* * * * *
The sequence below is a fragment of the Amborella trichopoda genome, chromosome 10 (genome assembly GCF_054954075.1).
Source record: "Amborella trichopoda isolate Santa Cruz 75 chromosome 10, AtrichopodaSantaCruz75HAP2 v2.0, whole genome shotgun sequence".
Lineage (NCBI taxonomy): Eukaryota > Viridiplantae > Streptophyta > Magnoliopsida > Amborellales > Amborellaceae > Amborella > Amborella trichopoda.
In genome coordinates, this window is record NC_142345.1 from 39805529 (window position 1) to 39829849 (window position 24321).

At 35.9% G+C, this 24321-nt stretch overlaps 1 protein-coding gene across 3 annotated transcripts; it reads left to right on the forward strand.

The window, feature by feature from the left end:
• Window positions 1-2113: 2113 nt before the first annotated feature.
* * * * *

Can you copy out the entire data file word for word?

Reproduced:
The sequence below is a fragment of the Amborella trichopoda genome, chromosome 10 (genome assembly GCF_054954075.1).
Source record: "Amborella trichopoda isolate Santa Cruz 75 chromosome 10, AtrichopodaSantaCruz75HAP2 v2.0, whole genome shotgun sequence".
Lineage (NCBI taxonomy): Eukaryota > Viridiplantae > Streptophyta > Magnoliopsida > Amborellales > Amborellaceae > Amborella > Amborella trichopoda.
In genome coordinates, this window is record NC_142345.1 from 39805529 (window position 1) to 39829849 (window position 24321).

At 35.9% G+C, this 24321-nt stretch overlaps 1 protein-coding gene across 3 annotated transcripts; it reads left to right on the forward strand.

The window, feature by feature from the left end:
• Window positions 1-2113: 2113 nt before the first annotated feature.